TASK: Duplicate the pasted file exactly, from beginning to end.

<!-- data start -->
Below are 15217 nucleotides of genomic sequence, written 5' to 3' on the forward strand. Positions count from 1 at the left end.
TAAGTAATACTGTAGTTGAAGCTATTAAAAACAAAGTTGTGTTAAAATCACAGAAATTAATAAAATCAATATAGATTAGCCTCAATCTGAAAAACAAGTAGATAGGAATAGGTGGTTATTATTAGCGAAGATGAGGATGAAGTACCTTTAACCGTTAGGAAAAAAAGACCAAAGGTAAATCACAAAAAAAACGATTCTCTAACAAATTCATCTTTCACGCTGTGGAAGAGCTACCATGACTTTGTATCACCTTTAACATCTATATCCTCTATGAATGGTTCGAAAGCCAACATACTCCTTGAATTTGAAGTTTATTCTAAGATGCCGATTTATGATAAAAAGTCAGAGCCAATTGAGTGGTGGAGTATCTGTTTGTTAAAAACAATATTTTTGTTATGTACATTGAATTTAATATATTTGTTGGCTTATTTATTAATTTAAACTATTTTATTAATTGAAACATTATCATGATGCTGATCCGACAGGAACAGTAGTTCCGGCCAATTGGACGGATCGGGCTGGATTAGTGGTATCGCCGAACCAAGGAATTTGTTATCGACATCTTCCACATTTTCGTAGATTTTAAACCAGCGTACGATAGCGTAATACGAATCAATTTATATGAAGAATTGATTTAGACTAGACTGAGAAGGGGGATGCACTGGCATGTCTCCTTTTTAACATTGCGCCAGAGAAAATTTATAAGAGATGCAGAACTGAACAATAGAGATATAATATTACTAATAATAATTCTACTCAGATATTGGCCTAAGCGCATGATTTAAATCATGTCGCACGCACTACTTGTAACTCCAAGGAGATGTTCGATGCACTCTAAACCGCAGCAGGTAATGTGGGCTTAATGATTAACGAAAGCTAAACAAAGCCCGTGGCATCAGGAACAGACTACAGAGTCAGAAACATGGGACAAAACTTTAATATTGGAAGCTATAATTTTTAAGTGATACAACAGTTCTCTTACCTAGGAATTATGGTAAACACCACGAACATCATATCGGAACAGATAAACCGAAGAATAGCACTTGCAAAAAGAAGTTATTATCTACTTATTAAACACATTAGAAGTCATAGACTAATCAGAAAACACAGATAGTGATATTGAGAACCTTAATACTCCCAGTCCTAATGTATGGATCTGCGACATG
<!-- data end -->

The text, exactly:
Below are 15217 nucleotides of genomic sequence, written 5' to 3' on the forward strand. Positions count from 1 at the left end.
TAAGTAATACTGTAGTTGAAGCTATTAAAAACAAAGTTGTGTTAAAATCACAGAAATTAATAAAATCAATATAGATTAGCCTCAATCTGAAAAACAAGTAGATAGGAATAGGTGGTTATTATTAGCGAAGATGAGGATGAAGTACCTTTAACCGTTAGGAAAAAAAGACCAAAGGTAAATCACAAAAAAAACGATTCTCTAACAAATTCATCTTTCACGCTGTGGAAGAGCTACCATGACTTTGTATCACCTTTAACATCTATATCCTCTATGAATGGTTCGAAAGCCAACATACTCCTTGAATTTGAAGTTTATTCTAAGATGCCGATTTATGATAAAAAGTCAGAGCCAATTGAGTGGTGGAGTATCTGTTTGTTAAAAACAATATTTTTGTTATGTACATTGAATTTAATATATTTGTTGGCTTATTTATTAATTTAAACTATTTTATTAATTGAAACATTATCATGATGCTGATCCGACAGGAACAGTAGTTCCGGCCAATTGGACGGATCGGGCTGGATTAGTGGTATCGCCGAACCAAGGAATTTGTTATCGACATCTTCCACATTTTCGTAGATTTTAAACCAGCGTACGATAGCGTAATACGAATCAATTTATATGAAGAATTGATTTAGACTAGACTGAGAAGGGGGATGCACTGGCATGTCTCCTTTTTAACATTGCGCCAGAGAAAATTTATAAGAGATGCAGAACTGAACAATAGAGATATAATATTACTAATAATAATTCTACTCAGATATTGGCCTAAGCGCATGATTTAAATCATGTCGCACGCACTACTTGTAACTCCAAGGAGATGTTCGATGCACTCTAAACCGCAGCAGGTAATGTGGGCTTAATGATTAACGAAAGCTAAACAAAGCCCGTGGCATCAGGAACAGACTACAGAGTCAGAAACATGGGACAAAACTTTAATATTGGAAGCTATAATTTTTAAGTGATACAACAGTTCTCTTACCTAGGAATTATGGTAAACACCACGAACATCATATCGGAACAGATAAACCGAAGAATAGCACTTGCAAAAAGAAGTTATTATCTACTTATTAAACACATTAGAAGTCATAGACTAATCAGAAAACACAGATAGTGATATTGAGAACCTTAATACTCCCAGTCCTAATGTATGGATCTGCGACATG